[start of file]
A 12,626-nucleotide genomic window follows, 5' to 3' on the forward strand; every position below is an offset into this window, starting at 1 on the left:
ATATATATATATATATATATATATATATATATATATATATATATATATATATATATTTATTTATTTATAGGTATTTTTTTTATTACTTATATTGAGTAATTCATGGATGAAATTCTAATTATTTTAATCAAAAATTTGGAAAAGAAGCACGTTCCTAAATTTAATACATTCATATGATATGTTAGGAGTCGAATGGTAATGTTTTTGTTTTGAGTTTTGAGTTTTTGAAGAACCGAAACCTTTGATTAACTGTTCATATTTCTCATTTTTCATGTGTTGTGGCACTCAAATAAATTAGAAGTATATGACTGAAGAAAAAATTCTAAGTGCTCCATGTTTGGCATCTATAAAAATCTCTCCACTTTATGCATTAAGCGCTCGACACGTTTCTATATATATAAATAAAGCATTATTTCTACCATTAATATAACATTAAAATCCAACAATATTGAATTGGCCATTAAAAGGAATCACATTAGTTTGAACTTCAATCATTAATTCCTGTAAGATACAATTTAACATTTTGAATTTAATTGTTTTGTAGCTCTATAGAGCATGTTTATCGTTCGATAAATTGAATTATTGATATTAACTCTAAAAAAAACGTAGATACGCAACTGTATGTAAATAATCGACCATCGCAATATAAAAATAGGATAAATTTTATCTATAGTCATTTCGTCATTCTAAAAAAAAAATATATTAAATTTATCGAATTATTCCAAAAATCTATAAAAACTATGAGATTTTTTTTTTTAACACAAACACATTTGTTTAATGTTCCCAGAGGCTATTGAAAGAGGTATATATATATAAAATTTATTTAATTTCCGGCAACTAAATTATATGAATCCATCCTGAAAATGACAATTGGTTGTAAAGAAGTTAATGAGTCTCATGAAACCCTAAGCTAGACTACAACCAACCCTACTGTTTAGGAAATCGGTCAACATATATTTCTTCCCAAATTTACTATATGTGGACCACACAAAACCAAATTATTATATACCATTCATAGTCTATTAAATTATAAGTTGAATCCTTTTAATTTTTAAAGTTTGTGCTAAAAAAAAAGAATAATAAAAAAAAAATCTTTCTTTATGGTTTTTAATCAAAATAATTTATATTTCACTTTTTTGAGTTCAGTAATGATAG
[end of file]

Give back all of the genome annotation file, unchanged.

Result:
A 12,626-nucleotide genomic window follows, 5' to 3' on the forward strand; every position below is an offset into this window, starting at 1 on the left:
ATATATATATATATATATATATATATATATATATATATATATATATATATATATATTTATTTATTTATAGGTATTTTTTTTATTACTTATATTGAGTAATTCATGGATGAAATTCTAATTATTTTAATCAAAAATTTGGAAAAGAAGCACGTTCCTAAATTTAATACATTCATATGATATGTTAGGAGTCGAATGGTAATGTTTTTGTTTTGAGTTTTGAGTTTTTGAAGAACCGAAACCTTTGATTAACTGTTCATATTTCTCATTTTTCATGTGTTGTGGCACTCAAATAAATTAGAAGTATATGACTGAAGAAAAAATTCTAAGTGCTCCATGTTTGGCATCTATAAAAATCTCTCCACTTTATGCATTAAGCGCTCGACACGTTTCTATATATATAAATAAAGCATTATTTCTACCATTAATATAACATTAAAATCCAACAATATTGAATTGGCCATTAAAAGGAATCACATTAGTTTGAACTTCAATCATTAATTCCTGTAAGATACAATTTAACATTTTGAATTTAATTGTTTTGTAGCTCTATAGAGCATGTTTATCGTTCGATAAATTGAATTATTGATATTAACTCTAAAAAAAACGTAGATACGCAACTGTATGTAAATAATCGACCATCGCAATATAAAAATAGGATAAATTTTATCTATAGTCATTTCGTCATTCTAAAAAAAAAATATATTAAATTTATCGAATTATTCCAAAAATCTATAAAAACTATGAGATTTTTTTTTTTAACACAAACACATTTGTTTAATGTTCCCAGAGGCTATTGAAAGAGGTATATATATATAAAATTTATTTAATTTCCGGCAACTAAATTATATGAATCCATCCTGAAAATGACAATTGGTTGTAAAGAAGTTAATGAGTCTCATGAAACCCTAAGCTAGACTACAACCAACCCTACTGTTTAGGAAATCGGTCAACATATATTTCTTCCCAAATTTACTATATGTGGACCACACAAAACCAAATTATTATATACCATTCATAGTCTATTAAATTATAAGTTGAATCCTTTTAATTTTTAAAGTTTGTGCTAAAAAAAAAGAATAATAAAAAAAAAATCTTTCTTTATGGTTTTTAATCAAAATAATTTATATTTCACTTTTTTGAGTTCAGTAATGATAG